Training for new manufacturing skill requirements
A trainee files a piece of metal at a Siemens training center in Berlin, Germany. North Carolina community colleges work with local companies on which job skills to teach students.
Sarah Gardner: U.S. manufacturing has been on a see-saw this year. Up for the first five months, but it's fallen since June. Part of the problem? We're exporting less to a struggling Europe, and that showed up in trade deficit numbers out today.
Still, some American companies are opening -- and re-opening -- factories in the U.S. And many of the jobs require a whole new skills set -- something someone who worked in a factory five, maybe 10, years ago probably doesn't have.
In North Carolina, community colleges are trying to fix that. Marketplace's David Gura has the story.
David Gura: Since the economic downturn, many traditional manufacturers in North Carolina -- furniture makers and textile mills -- have closed down. So many of the unemployed here have turned to the state's 58 community colleges for help with retraining.
Gary Green is the president of Forsyth Tech, in Winston-Salem.
Gary Green: It's a challenge, but it is an opportunity for community colleges to step up at a time when people are really struggling in the job market. To step up and try to give them the skills they need to make the transition to what is, uh, the new economy.
In North Carolina, that economy centers on what's called "advanced manufacturing." And successful job-seekers need to know more about computers than assembly lines.
When I visited Forsyth Tech, the lobby was packed. Students were registering for classes. Enrollment is up 43 percent since 2006. Last year, almost 13,000 students took courses for credit. Eric Hanks was one of them. He's enrolled in the school's nanotechnology program after he lost his job three years ago. He worked in IT for more than a decade.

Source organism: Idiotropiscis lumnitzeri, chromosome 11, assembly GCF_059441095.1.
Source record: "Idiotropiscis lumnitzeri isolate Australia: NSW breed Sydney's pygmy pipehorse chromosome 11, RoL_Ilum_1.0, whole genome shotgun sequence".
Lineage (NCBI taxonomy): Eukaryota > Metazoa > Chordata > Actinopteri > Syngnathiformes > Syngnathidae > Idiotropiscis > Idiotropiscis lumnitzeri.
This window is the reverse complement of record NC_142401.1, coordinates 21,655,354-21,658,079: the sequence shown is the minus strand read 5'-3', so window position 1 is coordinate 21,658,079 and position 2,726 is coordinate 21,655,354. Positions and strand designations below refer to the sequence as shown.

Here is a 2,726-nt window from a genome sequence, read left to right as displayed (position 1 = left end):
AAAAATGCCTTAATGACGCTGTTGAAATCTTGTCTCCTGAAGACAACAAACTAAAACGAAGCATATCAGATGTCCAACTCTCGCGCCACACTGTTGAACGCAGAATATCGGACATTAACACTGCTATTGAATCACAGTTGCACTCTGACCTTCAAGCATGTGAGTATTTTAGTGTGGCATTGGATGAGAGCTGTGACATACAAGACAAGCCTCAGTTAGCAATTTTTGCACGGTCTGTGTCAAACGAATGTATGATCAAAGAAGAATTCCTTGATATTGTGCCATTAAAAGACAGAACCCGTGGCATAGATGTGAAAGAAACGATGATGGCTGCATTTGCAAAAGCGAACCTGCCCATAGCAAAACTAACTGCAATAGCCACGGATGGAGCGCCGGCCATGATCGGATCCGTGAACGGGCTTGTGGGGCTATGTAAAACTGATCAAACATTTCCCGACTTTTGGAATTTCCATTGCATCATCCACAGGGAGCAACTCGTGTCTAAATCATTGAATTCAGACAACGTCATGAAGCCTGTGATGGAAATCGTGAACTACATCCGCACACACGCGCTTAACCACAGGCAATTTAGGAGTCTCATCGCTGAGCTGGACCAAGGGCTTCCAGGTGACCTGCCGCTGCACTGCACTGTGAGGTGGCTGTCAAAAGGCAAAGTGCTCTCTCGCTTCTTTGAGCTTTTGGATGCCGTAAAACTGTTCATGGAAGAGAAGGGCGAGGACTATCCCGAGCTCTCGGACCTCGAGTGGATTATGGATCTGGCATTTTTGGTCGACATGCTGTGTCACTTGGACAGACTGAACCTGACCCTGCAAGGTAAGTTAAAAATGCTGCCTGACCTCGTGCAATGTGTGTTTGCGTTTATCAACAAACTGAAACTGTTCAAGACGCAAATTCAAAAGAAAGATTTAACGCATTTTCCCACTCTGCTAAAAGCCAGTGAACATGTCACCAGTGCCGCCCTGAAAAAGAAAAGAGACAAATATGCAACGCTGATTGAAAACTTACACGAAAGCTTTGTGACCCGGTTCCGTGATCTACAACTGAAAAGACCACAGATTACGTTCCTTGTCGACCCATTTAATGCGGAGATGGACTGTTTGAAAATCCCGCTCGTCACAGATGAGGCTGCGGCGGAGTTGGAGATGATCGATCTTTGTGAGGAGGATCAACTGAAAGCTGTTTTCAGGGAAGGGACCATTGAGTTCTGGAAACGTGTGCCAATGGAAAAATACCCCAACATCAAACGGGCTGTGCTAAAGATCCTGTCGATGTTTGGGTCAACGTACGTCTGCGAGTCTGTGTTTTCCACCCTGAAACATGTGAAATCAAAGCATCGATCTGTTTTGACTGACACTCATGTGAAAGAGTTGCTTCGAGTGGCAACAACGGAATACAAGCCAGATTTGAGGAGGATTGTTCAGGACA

Eric Hanks: Everybody is a little bit different, has a little bit different circumstance. But all boils down to, we need retraining for a different field.
North Carolina's community colleges have been nimble. Administrators have worked with local companies, to make sure students learn skills that will make them more employable. Eric Hanks is hopeful he'll land a job. There are big research universities nearby -- magnets for high-tech companies. And just down Interstate 40, there is a brand-new center for nanoscience.
But outside North Carolina's cities, the picture changes. One hour west of Winston-Salem, rural Wilkes County is nestled in the Blue Ridge Mountains, and unemployment here is above 11 percent. Like Forsyth Tech, Wilkes Community College works with local companies. There just aren't as many of them here, as there are in Winston-Salem.
Lyndall Duvall heads Wilkes Community College's Applied Engineering Technologies Program.
Lyndall Duvall: I think our role is to make sure that, as the advanced manufacturing expands out, along the interstates, and back into the rural communities, is that we're ready when they get here, with a skilled workforce that can support those types of industry.
But the factories that are here still need workers who can run -- and repair -- new machines. John Souther used to work in furniture, doing what he calls "unskilled labor." Then, he was a long-haul trucked. After 11 years, he got laid off.
John Souther: You either went back to school or you couldn't find a job. There is still not a great abundance of jobs in Wilkes County.
Souther, like other students at Wilkes Community College, learn what Lyndell Duvall calls a "little bit of everything" to increase their odds of getting a job. John Souther did eventually get one, with Tyson Foods, maintaining equipment at a chicken processing plant. Tyson is the biggest employer around here. It's not alternative energy, the field Souther wants to work in, but it's a good job. And he says he couldn't have gotten it if he hadn't gone back to school.
In Wilkesboro, N.C., I'm David Gura for Marketplace.